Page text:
Starbucks worker: Phoenix case is about ‘holding Starbucks accountable’ for alleged union-busting behavior – Yahoo Finance

Starbucks (SBUX) is facing accusations of union-busting tactics after two employees in Phoenix alleged that they were punished for taking part in pro-union activities.

The coffee chain workers at the Arizona store claim that store managers are responsible for “interfering with, restraining, and coercing employees” as an attempt to dissuade them from unionizing, a complaint filed with the National Labor Relations Board (NLRB) alleged.

“[This is] the first step in holding Starbucks accountable for their union-busting tactics and retaliation tactics against Starbucks workers,” Bill Whitmire, a shift supervisor at the North Phoenix store, told Yahoo Finance in a phone interview. “It’s sad that this had to happen. We work for Starbucks. I love Starbucks. We all love Starbucks. That’s why we stay at the company. And it’s sad that the company is not living by its values.”

Starbucks categorically denied the allegations.

“A partner’s interest in the union does not exempt them from the standards we have always held. We will continue to enforce our policies consistently for all partners,” a Starbucks spokesperson told Yahoo Finance in a phone interview. “And we will follow the NLRB’s process to resolve this complaint. Claims of anti-union activity in this case are categorically false.”

A Starbucks barista makes a hot beverage in a South Philadelphia store, before more than 8,000 branches nationwide will close this afternoon for anti-bias training, in Philadelphia, Pennsylvania U.S., May 29, 2018. REUTERS/Mark Makela

‘It’s often very hard for workers to organize unions’

The union fight at Starbucks has intensified as more than 156 stores have filed for union elections. In a symbolic victory this week, baristas at an early era Seattle location unanimously voted for unionization on March 22.

The Phoenix labor case is just one of dozens pending around the country brought on against the company by the union, Workers United, which is an affiliate of the Service Employees International Union.

Against this backdrop, more and more stores continue to announce unionization campaigns and organizers feel confident that they’ll win the battle as now seven stores have unionized since December.

“The law protects workers’ right to organize unions, and it prohibits employers from coercing workers and the exercise of their rights from threatening them, from retaliating against them,” Columbia Law Professor Kate Andrias told Yahoo Finance. “That said, [the law] also allows employers to engage in a lot of anti-union campaigning” such as allowing employers “to hold captive audience meetings, which are meetings that employees are required to attend as a condition of employment at which they have to listen to anti-union campaigning.”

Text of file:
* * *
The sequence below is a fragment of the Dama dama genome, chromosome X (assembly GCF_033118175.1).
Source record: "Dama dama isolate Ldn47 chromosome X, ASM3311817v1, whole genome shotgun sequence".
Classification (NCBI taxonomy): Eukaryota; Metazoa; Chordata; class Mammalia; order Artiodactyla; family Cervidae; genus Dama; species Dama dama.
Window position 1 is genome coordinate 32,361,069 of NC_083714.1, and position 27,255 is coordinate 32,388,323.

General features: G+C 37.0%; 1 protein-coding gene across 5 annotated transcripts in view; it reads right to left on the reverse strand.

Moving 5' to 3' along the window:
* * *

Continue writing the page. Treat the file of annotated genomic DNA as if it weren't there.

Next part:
Andrias added that all things considered, “it’s often very hard for workers to organize unions.”

Allegation: ‘they tried to force her to quit

In the formal complaint, the regional director alleges that management fired one worker, Alyssa Sanchez, while suspending another, Laila Dalton, for their union organizing activity in January 2022.

“Four days after [we started organizing], Laila gets pulled in the back room and [is] harassed, and bullied, and they tried to force her to quit,” Whitmire said.

The publicly-traded Seattle coffee giant suspended Dalton and fired Sanchez “to discourage employees from engaging in these or other concerted activities,” the complaint alleges.

According to Whitmire, Dalton “said to me, ‘They’re writing me things up for things that I haven’t done. They’re writing me up for things that happened back in November. For example, they wrote her up for being nine minutes late.'”

Whitmire continued: “Okay. Let’s talk about that. I was 15 minutes late one day because I had the booster shot for COVID. I didn’t get written up. Technically, if Laila got written up for being nine minutes late, I should get a write-up [along with] everybody else in our store that has been late. But no one else has… The things I’m telling you about have only happened to Laila. No one else in our store has been scrutinized like Laila has.”

If a judge confirms the labor board’s allegations, Starbucks would potentially have to post notices informing employees of their legal rights in forming a union at the Phoenix location and reimburse Sanchez for lost wages.

Aside from the complaint, Whitmire said the environment after the store filing for unionization has been “very, very targeted towards union members” such as “all of a sudden cracking down on dress code.”

In a leaked video posted on Twitter by the More Perfect Union, one of the two employees in question, Laila Dalton, tears up after she was issued a written warning from her store manager.

“One of our pretty outspoken baristas that has pretty much been wearing his union pen since he filled out his union card… the manager just really was on him all day long, like I’ve ever seen before,” Whitmire said. “Literally from just like standing over his shoulder, watching him make every drink and telling him what he was doing wrong and then issuing a couple of warnings.”

The Phoenix labor complaint and rising union activity comes amid a shakeup at the top of Starbucks: On March 16, CEO Kevin Johnson announced that he will be stepping down and that former CEO Howard Schultz would be stepping in as the interim CEO.

Johnson had signaled to the board a year ago that he could be considering retirement, according to the company. It’s unclear how Schultz will handle the growing effort to organize at the company’s cafes.

Dani Romero is a reporter for Yahoo Finance. Follow her on Twitter: @daniromerotv

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